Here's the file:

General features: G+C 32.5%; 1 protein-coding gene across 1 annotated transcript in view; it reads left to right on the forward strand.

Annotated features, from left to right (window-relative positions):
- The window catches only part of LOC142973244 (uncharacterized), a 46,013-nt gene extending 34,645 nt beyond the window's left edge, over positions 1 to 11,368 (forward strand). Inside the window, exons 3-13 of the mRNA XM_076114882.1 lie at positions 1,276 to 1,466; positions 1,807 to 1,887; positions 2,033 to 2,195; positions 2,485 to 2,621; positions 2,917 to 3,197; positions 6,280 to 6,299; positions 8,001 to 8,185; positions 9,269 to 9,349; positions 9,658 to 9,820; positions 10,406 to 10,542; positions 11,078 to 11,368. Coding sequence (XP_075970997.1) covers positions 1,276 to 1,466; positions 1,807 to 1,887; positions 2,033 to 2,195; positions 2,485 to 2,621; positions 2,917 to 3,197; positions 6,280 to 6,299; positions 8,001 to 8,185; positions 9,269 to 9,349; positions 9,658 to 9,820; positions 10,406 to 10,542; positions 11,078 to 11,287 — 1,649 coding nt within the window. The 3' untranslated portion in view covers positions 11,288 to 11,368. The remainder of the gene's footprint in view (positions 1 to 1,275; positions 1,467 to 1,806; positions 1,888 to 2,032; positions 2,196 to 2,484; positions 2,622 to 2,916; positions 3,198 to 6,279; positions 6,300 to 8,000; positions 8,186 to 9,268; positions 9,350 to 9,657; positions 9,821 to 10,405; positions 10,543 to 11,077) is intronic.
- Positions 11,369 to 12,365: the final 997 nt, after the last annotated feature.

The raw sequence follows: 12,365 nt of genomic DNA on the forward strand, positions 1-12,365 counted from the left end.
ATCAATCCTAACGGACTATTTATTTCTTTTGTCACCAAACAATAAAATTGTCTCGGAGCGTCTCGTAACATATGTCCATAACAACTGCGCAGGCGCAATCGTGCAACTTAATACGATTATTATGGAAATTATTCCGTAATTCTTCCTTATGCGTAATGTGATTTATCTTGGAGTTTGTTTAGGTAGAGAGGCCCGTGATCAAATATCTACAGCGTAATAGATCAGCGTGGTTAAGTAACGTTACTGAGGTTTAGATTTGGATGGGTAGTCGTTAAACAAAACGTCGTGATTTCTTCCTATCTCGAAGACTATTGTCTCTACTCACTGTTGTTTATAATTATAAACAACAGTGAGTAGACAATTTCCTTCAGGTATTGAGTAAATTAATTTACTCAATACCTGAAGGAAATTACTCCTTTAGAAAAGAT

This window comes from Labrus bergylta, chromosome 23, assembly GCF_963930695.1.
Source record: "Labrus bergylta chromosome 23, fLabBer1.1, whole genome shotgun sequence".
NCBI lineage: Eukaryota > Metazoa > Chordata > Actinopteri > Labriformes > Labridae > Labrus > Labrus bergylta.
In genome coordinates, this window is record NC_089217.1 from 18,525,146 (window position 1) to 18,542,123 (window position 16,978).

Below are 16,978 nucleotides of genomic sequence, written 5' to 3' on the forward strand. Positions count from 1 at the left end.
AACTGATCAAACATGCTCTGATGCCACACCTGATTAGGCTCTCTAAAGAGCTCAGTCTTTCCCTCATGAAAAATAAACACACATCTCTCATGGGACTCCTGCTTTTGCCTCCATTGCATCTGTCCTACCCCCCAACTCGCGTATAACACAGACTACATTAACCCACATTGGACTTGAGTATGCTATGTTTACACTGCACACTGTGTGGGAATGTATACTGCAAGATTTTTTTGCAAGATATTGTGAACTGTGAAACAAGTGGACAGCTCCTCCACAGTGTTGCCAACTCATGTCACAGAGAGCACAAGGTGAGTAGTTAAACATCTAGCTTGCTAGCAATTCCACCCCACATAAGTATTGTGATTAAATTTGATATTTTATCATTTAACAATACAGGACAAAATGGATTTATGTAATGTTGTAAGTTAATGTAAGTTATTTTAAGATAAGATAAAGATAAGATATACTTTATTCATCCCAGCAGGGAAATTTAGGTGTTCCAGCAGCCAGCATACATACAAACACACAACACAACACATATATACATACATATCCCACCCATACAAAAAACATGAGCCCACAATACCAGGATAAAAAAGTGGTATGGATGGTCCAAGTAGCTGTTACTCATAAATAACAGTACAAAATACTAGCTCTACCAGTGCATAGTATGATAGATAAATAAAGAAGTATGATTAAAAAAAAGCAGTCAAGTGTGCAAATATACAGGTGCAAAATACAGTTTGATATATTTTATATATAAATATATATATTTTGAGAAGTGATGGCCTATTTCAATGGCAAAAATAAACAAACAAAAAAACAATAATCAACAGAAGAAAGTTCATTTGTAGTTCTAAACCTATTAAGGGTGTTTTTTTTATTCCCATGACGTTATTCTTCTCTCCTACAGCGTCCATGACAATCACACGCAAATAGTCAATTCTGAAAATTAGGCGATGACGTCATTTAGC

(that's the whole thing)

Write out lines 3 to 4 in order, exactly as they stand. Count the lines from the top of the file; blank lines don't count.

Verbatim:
- The window catches only part of LOC142973244 (uncharacterized), a 46,013-nt gene extending 34,645 nt beyond the window's left edge, over positions 1 to 11,368 (forward strand). Inside the window, exons 3-13 of the mRNA XM_076114882.1 lie at positions 1,276 to 1,466; positions 1,807 to 1,887; positions 2,033 to 2,195; positions 2,485 to 2,621; positions 2,917 to 3,197; positions 6,280 to 6,299; positions 8,001 to 8,185; positions 9,269 to 9,349; positions 9,658 to 9,820; positions 10,406 to 10,542; positions 11,078 to 11,368. Coding sequence (XP_075970997.1) covers positions 1,276 to 1,466; positions 1,807 to 1,887; positions 2,033 to 2,195; positions 2,485 to 2,621; positions 2,917 to 3,197; positions 6,280 to 6,299; positions 8,001 to 8,185; positions 9,269 to 9,349; positions 9,658 to 9,820; positions 10,406 to 10,542; positions 11,078 to 11,287 — 1,649 coding nt within the window. The 3' untranslated portion in view covers positions 11,288 to 11,368. The remainder of the gene's footprint in view (positions 1 to 1,275; positions 1,467 to 1,806; positions 1,888 to 2,032; positions 2,196 to 2,484; positions 2,622 to 2,916; positions 3,198 to 6,279; positions 6,300 to 8,000; positions 8,186 to 9,268; positions 9,350 to 9,657; positions 9,821 to 10,405; positions 10,543 to 11,077) is intronic.
- Positions 11,369 to 12,365: the final 997 nt, after the last annotated feature.